The Scarce-Capacity Theory of Boredom & Crowdsourcing. What?

The entertaining and informative folks at Freakonomics often explore topics related to how we work. When listening to their podcasts, links to crowdsourcing inevitably come to mind.

Recently (10/29/2015), Stephen J. Dubner addressed the topic of boredom, which appears to be a notion that was unheard of until after the First World War. The Brits were concerned that productivity was being affected by fatigue; but learned that repetitive behaviors were a more likely culprit, (viz, The Industrial Fatigue Research Board and Stanley Wyatt, psychologist).

It’s a good listen, available on the Freakonomics website: “Am I Boring You?”.

What does boredom have to do with contemporary work models, such as crowdsourcing?

The discussion explores the “scarce-capacity” theory of boredom, posed by George Loewenstein and studied in collaboration with Amanda Markey at Carnegie Mellon University.  You have “mental resources, they’re scarce and they’re really important and valuable, and boredom develops as this signal that mental resources are not being used wisely, they’re not being used on valuable pursuits.”

Now, doesn’t that sound exactly like a rationale for work platforms such as those of creative crowdsourcing! Bored? Do something. Create something. Earn something.

At least the opportunity is there in crowdsourcing work models. Here at Boom Ideanet, we’ve long championed the link to Clay Shirky’s “cognitive surplus.” And now, we can add to that rationale the argument for countering boredom through crowd-participation. Boredom may be a legitimate motivator to accept creative challenges. The creative crowdsourcing option provides talented— and possibly bored — crowd members a way to use their mental resources on valuable pursuits!

Is it worth it?

Angela Duckworth, another contributor to the story had this to add: “The argument is that we’re constantly doing a sort of cost-benefit analysis of how to spend our mental energy.” (We merely substitute the term “creative” for the word “mental.”)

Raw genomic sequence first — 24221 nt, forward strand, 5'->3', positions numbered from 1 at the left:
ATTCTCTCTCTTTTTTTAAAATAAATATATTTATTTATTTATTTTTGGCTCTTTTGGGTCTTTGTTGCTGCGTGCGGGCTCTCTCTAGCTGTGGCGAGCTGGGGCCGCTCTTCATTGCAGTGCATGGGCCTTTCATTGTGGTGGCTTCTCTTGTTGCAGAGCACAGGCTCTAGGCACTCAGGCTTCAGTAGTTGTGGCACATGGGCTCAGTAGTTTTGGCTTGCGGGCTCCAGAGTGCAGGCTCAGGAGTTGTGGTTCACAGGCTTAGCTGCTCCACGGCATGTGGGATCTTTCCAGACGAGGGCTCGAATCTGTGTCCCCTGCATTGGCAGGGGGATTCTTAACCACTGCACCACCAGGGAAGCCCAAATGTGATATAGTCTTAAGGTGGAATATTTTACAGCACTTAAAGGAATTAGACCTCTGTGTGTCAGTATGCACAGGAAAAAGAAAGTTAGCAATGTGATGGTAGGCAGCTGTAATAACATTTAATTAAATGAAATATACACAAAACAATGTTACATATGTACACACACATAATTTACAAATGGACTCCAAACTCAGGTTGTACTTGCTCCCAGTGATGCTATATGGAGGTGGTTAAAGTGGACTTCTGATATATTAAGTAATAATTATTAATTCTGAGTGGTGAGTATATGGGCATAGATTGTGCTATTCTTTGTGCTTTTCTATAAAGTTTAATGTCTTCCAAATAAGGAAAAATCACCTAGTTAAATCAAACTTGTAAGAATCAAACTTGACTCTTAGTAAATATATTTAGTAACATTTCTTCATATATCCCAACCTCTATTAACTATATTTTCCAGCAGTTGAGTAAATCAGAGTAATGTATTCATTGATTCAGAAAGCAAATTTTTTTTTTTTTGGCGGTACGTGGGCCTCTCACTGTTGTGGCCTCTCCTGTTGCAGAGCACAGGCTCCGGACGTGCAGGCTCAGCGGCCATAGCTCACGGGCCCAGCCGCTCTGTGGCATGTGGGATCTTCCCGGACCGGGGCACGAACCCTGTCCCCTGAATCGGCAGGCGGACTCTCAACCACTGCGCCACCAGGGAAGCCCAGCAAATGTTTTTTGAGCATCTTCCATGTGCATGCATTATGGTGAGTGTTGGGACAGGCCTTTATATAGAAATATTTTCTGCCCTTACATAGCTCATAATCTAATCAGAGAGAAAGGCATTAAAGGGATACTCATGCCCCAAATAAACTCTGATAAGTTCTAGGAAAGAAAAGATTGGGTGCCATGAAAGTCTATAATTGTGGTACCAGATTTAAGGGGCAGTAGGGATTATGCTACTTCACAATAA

Is it worth it to invest one's time, energy and talent, without an assured outcome such as income? After all we are talking about a work or labor that traditionally generates payment for services performed.

Cost/Benefit Analysis

Crowdsourcing MAY offer participants benefits that outweigh the cost.

The Cost:

  1. Investment of time, energy in talent without an assured outcome — in the form of income, since we’re talking about a form of work or labor, traditionally generating payment for services performed.
  2. Controversy of “spec-like” sourcing scenarios

Benefits: 

  1. Engaging talent has a value, as in occupying one’s bored creative capacity
  2. Gaining exposure to channels, brands, audiences, that are simply different than those one engages routinely (boringly?)
  3. Individual and social currency of “winning” a challenge
  4. Cash payment — which differs based on the various crowdsourcing platforms available.
  5. Happiness -- As Dan Gilbert (Harvard psychology professor) states in the Freaknomics podcast: “People who are engaged in an activity are almost always happier than people who are not.”

Is crowdsourcing a worthwhile option? Yes.

 Of course, we think so here at Boom Ideanet. At least it’s worth a trial run. On the part of those who face challenges. And on the part of those who are happy to meet challenges. After all, isn't trial an acceptable marketing objective?

PS: We recognize the controversy around crowd-based models. The “uberization” of work is highly charged right now. Regulation may be required, which is unfortunate. Definition of terms is required, which is definite. But as long as the platform is operated with respect for the worker and the workee (why don’t we use that term?) then crowdsourcing may be as suitable a way to overcome boredom as just about any other activity. Read more on the ethical issues around crowdsourcing here.

Steve Wood

SwoodWorks, LLC, 12316 Gillette St, Overland Park, KS